The main aim of this paper is to develop a new spectral algorithm for solving secondorder twopoint boundary value problems based on shifted second kind Chebyshev wavelets operational matrix of derivatives. The method reduces the differential equation with its initial and/or boundary conditions to a system of algebraic equations in the unknown expansion coefficients. Large systems of algebraic equations may lead to greater computational complexity and large storage requirements. However, the second kind Chebyshev wavelets are structurally sparse; this reduces drastically the computational complexity of solving the resulting algebraic system.
The structure of the paper is as follows. In Section
In the present section, we discuss some relevant properties of the second kind Chebyshev polynomials and their shifted forms.
It is well known that the second kind Chebyshev polynomials are defined on
The first derivative of second kind Chebyshev polynomials is given by
For a proof of Theorem
The shifted second kind Chebyshev polynomials are defined on
The first derivative of the shifted second kind Chebyshev polynomial is given by
Wavelets constitute of a family of functions constructed from dilation and translation of single function called the mother wavelet. When the dilation parameter
A function
We state and prove a theorem ascertaining that the second kind Chebyshev wavelet expansion of a function
A function
From (
A shifted second kind Chebyshev wavelets operational matrix of the first derivative is stated and proved in the following theorem.
Let
If we make use of the shifted second kind Chebyshev polynomials, then the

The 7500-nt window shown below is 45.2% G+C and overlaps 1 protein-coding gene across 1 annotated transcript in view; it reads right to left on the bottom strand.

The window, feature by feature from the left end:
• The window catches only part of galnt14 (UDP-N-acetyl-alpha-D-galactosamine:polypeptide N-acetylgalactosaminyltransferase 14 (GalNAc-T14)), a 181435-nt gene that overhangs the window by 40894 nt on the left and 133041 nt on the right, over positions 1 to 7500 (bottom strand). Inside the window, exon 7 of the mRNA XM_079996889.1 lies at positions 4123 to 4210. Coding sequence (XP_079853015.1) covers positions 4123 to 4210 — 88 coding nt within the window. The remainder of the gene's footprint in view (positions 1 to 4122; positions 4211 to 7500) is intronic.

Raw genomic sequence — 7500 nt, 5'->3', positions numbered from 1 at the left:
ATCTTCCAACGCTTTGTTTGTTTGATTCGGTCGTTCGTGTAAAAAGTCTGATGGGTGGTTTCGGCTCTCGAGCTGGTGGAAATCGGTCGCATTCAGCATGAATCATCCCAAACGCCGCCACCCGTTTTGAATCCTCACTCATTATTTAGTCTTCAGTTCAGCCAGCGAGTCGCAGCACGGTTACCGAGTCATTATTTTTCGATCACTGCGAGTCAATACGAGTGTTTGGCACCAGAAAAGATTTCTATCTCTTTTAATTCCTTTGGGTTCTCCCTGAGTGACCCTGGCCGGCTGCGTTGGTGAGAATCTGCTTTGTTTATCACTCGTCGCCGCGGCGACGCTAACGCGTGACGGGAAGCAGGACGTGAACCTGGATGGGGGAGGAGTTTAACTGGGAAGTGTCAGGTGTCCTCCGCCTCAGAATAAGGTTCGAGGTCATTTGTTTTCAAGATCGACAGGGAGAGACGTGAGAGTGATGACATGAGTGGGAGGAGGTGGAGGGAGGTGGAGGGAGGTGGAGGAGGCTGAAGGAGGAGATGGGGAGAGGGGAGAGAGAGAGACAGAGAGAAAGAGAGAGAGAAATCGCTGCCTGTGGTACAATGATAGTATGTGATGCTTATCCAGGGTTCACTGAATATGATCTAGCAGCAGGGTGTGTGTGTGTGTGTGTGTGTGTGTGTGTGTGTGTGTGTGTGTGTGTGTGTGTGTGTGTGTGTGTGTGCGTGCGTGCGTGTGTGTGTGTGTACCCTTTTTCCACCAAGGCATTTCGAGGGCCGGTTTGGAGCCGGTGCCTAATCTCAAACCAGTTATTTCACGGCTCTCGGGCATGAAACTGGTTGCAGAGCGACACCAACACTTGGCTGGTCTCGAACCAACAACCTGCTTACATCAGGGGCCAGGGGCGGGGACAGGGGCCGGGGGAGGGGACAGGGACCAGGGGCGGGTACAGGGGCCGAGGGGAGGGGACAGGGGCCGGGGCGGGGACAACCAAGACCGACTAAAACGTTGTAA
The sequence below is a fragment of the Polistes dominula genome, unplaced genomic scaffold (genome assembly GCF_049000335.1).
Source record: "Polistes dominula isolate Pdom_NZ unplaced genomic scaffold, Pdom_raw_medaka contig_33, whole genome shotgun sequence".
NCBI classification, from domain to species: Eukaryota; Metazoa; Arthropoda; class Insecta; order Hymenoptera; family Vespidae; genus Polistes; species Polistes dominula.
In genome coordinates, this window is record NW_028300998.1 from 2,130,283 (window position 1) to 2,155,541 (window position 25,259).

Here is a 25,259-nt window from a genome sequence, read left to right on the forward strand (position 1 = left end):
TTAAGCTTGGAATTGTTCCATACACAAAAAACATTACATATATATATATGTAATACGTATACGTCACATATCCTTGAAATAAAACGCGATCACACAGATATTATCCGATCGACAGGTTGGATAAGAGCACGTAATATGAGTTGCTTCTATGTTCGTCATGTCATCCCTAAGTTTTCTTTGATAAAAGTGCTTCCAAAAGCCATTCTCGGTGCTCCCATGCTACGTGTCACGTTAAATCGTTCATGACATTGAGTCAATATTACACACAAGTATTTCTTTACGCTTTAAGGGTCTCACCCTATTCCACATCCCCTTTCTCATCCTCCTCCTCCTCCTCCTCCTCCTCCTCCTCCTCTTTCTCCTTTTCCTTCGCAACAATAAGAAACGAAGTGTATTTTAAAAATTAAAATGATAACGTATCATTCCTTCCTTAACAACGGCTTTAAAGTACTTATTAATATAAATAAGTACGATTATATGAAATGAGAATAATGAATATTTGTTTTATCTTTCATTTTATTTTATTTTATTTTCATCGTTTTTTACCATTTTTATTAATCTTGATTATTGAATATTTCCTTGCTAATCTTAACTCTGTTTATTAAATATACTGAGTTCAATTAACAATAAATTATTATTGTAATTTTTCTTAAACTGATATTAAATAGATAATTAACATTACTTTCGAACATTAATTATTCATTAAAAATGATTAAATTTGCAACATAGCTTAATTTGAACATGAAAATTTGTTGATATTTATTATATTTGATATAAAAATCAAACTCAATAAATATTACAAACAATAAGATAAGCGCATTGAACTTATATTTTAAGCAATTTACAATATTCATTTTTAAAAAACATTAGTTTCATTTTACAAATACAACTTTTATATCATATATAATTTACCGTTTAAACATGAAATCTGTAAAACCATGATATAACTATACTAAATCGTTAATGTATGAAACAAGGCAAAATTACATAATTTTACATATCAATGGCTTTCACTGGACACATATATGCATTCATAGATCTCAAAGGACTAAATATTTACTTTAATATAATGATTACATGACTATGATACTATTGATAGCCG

The operational matrix for the
In this section, we are interested in solving linear and nonlinear twopoint boundary value problems subject to homogenous or nonhomogenous initial or boundary conditions based on the wavelets operational matrices constructed in Section
Consider the linear secondorder differential equation
Consider the nonlinear differential equation
To find an approximate solution to
In this section, the presented algorithms in Section
Consider the following linear secondorder boundary value problem:
In Table
Maximum absolute error






















Consider the following linear secondorder boundary value problem:
In Table
Maximum absolute error






















Consider the following nonlinear initial value problem (see [
We solve (
Consider the following nonlinear secondorder boundary value problem:
In Table
Maximum absolute error










1 






Consider the following linear singular initial value problem (see [
Maximum absolute error





2 

6 

4 

8 

Comparison between different errors for Example






Legendre Wavelets [ 




SCWOMD 




Numerical and exact solutions of Example
Consider the following Bratu equation (see [
Maximum absolute error








10 






12 




14 




16 




18 




20 



Comparison between the best errors for Example
SCWOMD  Error in [ 
Error in [ 
Error in [ 
Error in [ 






Different solutions of Example
It is worth noting here that the obtained numerical results in the previous six solved examples are very accurate, although the number of retained modes in the spectral expansion is very few, and again the numerical results are compared favorably with the known analytical solutions.
In this paper, an algorithm for obtaining a numerical spectral solution for secondorder linear and nonlinear boundary value problems is discussed. The derivation of this algorithm is essentially based on constructing the shifted second kind Chebyshev wavelets operational matrix of differentiation. One of the main advantages of the presented algorithm is its availability for application on both linear and nonlinear secondorder boundary value problems including some singular equations and also Bratu type equations. Another advantage of the developed algorithm is that high accurate approximate solutions are achieved using a small number of the second kind Chebyshev wavelets. The obtained numerical results are compared favorably with the analytical ones.
This paper was funded by the Deanship of Scientific Research (DSR), King Abdulaziz University, Jeddah. The authors, therefore, acknowledge with thanks DSR technical and financial support. Also, they would like to thank the referee for his valuable comments and suggestions which improved the paper into its present form.